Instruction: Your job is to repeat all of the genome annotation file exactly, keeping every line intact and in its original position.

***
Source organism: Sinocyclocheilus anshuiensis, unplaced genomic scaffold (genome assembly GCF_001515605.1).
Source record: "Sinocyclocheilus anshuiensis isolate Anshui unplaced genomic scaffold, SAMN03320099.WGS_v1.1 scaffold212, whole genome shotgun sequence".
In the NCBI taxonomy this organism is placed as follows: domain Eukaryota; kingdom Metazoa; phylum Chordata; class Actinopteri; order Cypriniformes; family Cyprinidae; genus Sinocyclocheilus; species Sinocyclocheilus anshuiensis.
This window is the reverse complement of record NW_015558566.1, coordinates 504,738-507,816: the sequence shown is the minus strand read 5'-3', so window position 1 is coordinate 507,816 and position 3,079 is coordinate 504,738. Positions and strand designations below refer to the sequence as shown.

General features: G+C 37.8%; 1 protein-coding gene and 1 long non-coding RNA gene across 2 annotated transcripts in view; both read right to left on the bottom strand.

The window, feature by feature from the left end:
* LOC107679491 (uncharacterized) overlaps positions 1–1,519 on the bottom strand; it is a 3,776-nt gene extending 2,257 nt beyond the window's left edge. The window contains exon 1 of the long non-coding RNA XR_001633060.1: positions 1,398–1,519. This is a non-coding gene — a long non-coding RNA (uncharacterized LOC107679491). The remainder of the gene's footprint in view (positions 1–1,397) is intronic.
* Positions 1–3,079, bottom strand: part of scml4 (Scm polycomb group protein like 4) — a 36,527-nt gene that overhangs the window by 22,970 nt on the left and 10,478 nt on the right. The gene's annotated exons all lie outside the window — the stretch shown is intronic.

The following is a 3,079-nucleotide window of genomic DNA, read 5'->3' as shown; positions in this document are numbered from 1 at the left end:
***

Source organism: Sinocyclocheilus anshuiensis, unplaced genomic scaffold (genome assembly GCF_001515605.1).
Source record: "Sinocyclocheilus anshuiensis isolate Anshui unplaced genomic scaffold, SAMN03320099.WGS_v1.1 scaffold212, whole genome shotgun sequence".
In the NCBI taxonomy this organism is placed as follows: domain Eukaryota; kingdom Metazoa; phylum Chordata; class Actinopteri; order Cypriniformes; family Cyprinidae; genus Sinocyclocheilus; species Sinocyclocheilus anshuiensis.
This window is the reverse complement of record NW_015558566.1, coordinates 504,738-507,816: the sequence shown is the minus strand read 5'-3', so window position 1 is coordinate 507,816 and position 3,079 is coordinate 504,738. Positions and strand designations below refer to the sequence as shown.

General features: G+C 37.8%; 1 protein-coding gene and 1 long non-coding RNA gene across 2 annotated transcripts in view; both read right to left on the bottom strand.

The window, feature by feature from the left end:
* LOC107679491 (uncharacterized) overlaps positions 1–1,519 on the bottom strand; it is a 3,776-nt gene extending 2,257 nt beyond the window's left edge. The window contains exon 1 of the long non-coding RNA XR_001633060.1: positions 1,398–1,519. This is a non-coding gene — a long non-coding RNA (uncharacterized LOC107679491). The remainder of the gene's footprint in view (positions 1–1,397) is intronic.
* Positions 1–3,079, bottom strand: part of scml4 (Scm polycomb group protein like 4) — a 36,527-nt gene that overhangs the window by 22,970 nt on the left and 10,478 nt on the right. The gene's annotated exons all lie outside the window — the stretch shown is intronic.

The following is a 3,079-nucleotide window of genomic DNA, read 5'->3' as shown; positions in this document are numbered from 1 at the left end: